The cycle of Strangers

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Chapter 7

I emerge back into the main store, spotting his body leaning against the counter. His fingers ferociously tap a screen. I can’t tell whether or not he’s playing or if he’s texting someone.

“Put that away.” I nonchalantly say, in attempt to hide the feelings boiling deep within my system.

“It’s just a phone.”

“It’s a distraction!” I let the words leak through my gritted teeth. If he never spoke to me three weeks ago, Molly wouldn’t be mad and neither would I.

“Sorry, but I’m busy.” He smirks, lifting up his phone like a trophy.

“Whatever.” I swallow, combing my fingers through my my 4c blow out curls, resting beyond my shoulders.

“What’s gotten your knickers in a twist?” For some reason, instead of getting the hint to shut up and continue getting the shop ready for opening hour, his voice echoes through the room like an idiot.

Every single emotion rushes through my body, way too fast for my stable conscience. I have to balance myself to prevent the rush of adrenaline, prompting me to shout at the fool with the oddly over the top British phrase, he thought was oh too smart to use.

“The store’s opening up soon, please continue stacking shelves.”

“Which ones?”

I groan, in the highest volume I can get it to.

“Go through every shelf. Wherever there’s a gap, restock from the storage room and do that until no gaps are left. You have fifteen minutes before we open.”

“And what are you going to do?” He questions.

“Mind my business.”

“If I’m doing your job, you owe me something.”

“Sure.” I roll my eyes, not agreeing to his words but filling them up with my amazing sarcasm.

“On our lunch break, you’re taking me to the park.”

“We don’t have a lunch break.” I lie.

“Molly said we can have 45 minutes.”

“Shut up.”

“So that’s a yes?”

“Go back to work.”

I walk into the toilets and stand at the mirror.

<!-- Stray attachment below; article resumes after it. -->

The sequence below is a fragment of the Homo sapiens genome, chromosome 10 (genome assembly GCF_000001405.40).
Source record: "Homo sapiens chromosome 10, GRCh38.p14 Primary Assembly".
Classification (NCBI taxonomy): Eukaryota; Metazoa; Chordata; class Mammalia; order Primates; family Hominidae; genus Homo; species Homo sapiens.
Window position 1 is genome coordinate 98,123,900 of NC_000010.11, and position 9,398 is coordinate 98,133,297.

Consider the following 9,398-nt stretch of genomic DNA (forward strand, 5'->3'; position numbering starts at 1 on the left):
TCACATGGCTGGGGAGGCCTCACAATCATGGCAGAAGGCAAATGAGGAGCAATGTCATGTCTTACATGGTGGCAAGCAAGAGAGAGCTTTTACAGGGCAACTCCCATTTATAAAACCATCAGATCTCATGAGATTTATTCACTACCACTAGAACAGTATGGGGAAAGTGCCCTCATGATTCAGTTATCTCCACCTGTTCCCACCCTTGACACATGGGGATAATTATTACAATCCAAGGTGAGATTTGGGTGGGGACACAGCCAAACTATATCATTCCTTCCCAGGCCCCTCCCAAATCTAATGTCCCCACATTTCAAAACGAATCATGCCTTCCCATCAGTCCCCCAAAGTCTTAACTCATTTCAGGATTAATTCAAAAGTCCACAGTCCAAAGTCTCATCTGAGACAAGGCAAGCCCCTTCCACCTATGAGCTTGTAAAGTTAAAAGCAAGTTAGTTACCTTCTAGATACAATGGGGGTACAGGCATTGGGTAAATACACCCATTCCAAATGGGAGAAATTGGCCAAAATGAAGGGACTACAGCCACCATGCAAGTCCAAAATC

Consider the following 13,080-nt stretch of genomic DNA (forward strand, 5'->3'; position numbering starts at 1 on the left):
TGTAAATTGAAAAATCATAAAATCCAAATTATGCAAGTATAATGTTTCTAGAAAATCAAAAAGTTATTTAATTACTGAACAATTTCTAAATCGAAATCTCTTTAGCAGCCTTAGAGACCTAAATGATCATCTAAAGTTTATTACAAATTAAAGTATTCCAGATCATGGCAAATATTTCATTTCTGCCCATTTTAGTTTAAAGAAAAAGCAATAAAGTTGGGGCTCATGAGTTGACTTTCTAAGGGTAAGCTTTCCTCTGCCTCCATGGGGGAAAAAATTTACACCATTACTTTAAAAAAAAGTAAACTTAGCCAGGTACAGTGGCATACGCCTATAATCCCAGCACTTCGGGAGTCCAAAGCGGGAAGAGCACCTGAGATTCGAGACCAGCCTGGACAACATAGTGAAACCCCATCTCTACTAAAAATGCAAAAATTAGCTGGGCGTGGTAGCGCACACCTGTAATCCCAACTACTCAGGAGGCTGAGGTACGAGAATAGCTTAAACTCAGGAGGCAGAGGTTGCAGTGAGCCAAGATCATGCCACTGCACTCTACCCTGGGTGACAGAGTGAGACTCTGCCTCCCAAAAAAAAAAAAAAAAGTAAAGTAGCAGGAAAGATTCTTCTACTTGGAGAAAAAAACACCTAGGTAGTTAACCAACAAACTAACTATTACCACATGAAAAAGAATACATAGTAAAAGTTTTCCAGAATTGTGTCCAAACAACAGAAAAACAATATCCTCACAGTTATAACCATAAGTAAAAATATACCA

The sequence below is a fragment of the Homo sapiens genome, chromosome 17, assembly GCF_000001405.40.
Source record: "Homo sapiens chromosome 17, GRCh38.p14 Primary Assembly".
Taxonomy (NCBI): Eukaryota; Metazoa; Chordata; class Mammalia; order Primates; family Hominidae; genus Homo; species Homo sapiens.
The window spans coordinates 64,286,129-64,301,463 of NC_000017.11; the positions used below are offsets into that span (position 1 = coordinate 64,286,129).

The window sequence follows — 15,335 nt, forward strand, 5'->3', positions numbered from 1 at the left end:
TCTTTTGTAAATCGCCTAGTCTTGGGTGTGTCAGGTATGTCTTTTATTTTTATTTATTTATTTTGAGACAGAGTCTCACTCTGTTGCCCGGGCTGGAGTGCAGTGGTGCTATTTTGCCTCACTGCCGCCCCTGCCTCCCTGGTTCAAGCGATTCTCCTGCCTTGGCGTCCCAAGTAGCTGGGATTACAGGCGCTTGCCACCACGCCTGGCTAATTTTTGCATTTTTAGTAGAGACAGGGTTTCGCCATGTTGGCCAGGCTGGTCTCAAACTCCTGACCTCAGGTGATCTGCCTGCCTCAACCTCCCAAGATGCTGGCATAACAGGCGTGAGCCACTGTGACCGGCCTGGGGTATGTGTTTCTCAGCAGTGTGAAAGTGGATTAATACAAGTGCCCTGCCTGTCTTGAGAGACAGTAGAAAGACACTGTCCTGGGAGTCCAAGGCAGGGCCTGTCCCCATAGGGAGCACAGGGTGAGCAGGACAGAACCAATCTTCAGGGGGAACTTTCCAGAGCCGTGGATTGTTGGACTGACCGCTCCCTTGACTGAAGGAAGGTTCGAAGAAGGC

Looking back at me, is the reflection of the girl I built myself to be. The girl who overcame her fear of how people see her. The girl who lost weight for herself and not others. The girl who spends every night revising, for herself.

Every time I stand behind a mirror, I remember to say one line.

“I am a beautiful black woman.”

People may say it’s stupid to say this to myself. People may call it vain. However to me, saying those words act as a fuel stimulating my immediate want to continue being... great.

You know what I mean?

Because sometimes, life gets rough. No one is there to give you support, no one is there to help you overcome the challenges you go through in life. If I’m going to be totally honest, no one dies with you. So why on earth, shall I live to satisfy someone else? I’ve learnt over the past few years, that if I’m not happy with myself, it’s not going to change how I feel when someone else is happy for me. It doesn’t hit the same.

I glance down to the sink then look up at my eyes. My most powerful feature I have. The same feature I was bullied for, is now bought in shops. Silver-blue eyes.

One glance at them and you can already imagine the struggle I had with growing up. From young, I had always been told my eyes were a lie and that it’s not possible for me, a black person, to have eyes of a colour, other than brown. Now, I look at them as a badge of honour. I don’t know how I got these rare things, but I can’t complain.